|Bioconversion of Organic Residues for Rural Communities (UNU, 1979)|
|Organic residues in aquaculture|
The range of production in aquaculture
The value of organic wastes
John E. Bardach and Michael T. Santerre
East-West Resource Systems Institute, EastWest Center, Honolulu, Hawaii, USA
The use of organic residues in aquaculture is best discussed with awareness of the following facts about aquatic biology: (i) Limitations to biological production in fresh, brackish, or ocean waters are predominantly dissolved nutrients and/or food as well as shelter or substrate. Seasonality and intensity of the input of solar energy are also important. Iii) In aquaculture (and incidentally in fisheries), what is eventually to be harvested has to be contained or concentrated.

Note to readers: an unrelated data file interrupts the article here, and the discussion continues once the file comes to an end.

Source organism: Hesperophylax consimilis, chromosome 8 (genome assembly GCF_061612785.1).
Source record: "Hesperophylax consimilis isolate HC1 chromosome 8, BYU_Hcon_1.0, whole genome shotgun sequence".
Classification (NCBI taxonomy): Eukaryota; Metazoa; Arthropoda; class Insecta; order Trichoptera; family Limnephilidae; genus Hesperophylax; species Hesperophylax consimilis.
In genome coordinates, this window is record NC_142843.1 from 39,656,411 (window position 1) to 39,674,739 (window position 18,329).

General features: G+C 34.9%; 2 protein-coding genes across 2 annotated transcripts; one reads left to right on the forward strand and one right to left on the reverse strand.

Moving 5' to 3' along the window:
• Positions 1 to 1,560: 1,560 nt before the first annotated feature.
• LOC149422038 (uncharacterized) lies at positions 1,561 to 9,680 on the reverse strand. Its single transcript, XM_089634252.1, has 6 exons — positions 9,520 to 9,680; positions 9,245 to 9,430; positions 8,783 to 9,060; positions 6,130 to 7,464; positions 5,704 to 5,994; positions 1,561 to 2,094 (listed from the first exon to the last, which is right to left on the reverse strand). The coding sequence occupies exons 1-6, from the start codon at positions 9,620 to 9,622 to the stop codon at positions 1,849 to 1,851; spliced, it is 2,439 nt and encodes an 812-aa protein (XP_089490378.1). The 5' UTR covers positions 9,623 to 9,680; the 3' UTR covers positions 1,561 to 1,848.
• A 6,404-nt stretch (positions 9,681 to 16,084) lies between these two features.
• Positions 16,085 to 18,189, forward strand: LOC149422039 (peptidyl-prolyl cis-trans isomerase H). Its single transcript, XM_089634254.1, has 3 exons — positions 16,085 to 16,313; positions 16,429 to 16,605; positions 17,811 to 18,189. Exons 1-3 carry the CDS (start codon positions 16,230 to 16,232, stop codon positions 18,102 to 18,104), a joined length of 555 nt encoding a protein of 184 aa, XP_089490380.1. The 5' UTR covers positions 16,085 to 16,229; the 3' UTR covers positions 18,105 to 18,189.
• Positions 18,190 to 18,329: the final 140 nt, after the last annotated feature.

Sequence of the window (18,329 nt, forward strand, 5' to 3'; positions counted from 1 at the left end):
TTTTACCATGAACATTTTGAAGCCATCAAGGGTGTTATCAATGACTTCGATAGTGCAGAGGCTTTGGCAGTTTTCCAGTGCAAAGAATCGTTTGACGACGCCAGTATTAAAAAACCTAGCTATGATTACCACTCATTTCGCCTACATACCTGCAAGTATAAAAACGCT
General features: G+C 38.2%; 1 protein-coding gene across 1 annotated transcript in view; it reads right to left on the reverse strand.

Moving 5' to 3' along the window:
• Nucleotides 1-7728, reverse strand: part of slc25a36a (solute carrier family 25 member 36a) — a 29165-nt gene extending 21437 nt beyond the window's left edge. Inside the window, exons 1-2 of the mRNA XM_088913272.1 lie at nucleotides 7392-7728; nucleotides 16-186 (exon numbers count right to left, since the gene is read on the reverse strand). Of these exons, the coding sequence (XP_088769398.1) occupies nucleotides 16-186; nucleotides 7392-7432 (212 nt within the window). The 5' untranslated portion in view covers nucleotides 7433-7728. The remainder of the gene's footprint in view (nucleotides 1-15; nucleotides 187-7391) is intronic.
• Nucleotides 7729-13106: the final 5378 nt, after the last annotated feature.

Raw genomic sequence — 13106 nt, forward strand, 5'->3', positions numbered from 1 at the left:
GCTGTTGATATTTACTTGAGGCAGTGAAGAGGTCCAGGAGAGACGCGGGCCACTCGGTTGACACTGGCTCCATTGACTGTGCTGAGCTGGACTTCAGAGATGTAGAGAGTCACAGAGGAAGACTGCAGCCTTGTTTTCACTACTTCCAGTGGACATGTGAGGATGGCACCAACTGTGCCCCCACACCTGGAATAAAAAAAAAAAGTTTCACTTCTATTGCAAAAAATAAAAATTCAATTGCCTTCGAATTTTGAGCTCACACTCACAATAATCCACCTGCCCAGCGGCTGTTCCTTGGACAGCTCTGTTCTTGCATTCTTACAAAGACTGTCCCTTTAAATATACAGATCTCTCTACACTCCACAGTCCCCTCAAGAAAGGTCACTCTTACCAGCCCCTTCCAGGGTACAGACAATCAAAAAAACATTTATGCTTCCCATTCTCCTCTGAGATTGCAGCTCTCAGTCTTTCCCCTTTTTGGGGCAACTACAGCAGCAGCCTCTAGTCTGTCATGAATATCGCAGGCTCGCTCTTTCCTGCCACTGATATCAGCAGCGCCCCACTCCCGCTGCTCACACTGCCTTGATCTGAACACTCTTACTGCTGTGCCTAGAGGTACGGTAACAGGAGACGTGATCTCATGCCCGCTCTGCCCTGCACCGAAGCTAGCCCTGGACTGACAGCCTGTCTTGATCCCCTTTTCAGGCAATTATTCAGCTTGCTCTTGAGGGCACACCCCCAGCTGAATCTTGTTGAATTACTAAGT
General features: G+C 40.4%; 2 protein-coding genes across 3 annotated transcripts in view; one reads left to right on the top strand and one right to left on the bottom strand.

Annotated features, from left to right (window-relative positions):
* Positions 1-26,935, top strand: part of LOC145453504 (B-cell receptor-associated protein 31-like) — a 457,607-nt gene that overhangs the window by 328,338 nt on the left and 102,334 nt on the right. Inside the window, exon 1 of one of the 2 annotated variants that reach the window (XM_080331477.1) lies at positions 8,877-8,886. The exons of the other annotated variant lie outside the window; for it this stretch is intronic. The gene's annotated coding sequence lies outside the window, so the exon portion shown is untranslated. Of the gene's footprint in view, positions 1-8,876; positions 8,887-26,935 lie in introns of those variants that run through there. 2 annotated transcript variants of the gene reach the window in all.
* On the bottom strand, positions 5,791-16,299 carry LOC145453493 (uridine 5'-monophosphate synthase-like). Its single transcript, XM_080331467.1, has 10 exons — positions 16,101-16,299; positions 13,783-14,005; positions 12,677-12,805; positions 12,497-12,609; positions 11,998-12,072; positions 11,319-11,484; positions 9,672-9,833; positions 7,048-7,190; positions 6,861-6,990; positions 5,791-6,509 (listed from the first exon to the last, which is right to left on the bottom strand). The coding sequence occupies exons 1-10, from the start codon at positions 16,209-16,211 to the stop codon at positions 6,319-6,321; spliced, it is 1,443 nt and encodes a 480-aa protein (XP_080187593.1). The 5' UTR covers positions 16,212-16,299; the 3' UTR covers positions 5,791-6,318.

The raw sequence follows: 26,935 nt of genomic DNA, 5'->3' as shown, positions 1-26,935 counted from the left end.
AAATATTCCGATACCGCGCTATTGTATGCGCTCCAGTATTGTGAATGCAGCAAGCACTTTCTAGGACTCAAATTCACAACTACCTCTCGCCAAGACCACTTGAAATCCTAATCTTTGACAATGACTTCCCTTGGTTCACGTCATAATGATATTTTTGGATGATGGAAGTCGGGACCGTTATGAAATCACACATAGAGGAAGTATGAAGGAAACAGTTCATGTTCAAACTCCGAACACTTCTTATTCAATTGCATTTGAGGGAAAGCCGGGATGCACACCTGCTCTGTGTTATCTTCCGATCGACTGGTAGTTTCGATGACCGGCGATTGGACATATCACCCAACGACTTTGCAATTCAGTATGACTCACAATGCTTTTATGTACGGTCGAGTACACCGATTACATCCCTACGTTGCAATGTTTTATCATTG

Among these inputs, nutrients and/or food can be supplied, at least in part, by organic materials or residues. As aquacultural practices increase in magnitude and hasten the flow of materials and energy through the systems, compared to natural conditions, it stands to reason that fertilization wastes can, under certain conditions, save both monetary and caloric inputs. Likewise, judicious use of agricultural or organic industrial wastes as feed materials can lower the cost of growing aquatic animals. it is the purpose of this paper to describe the use of such practices and to discuss certain ecological, economic, and managerial conditions that determine or limit them.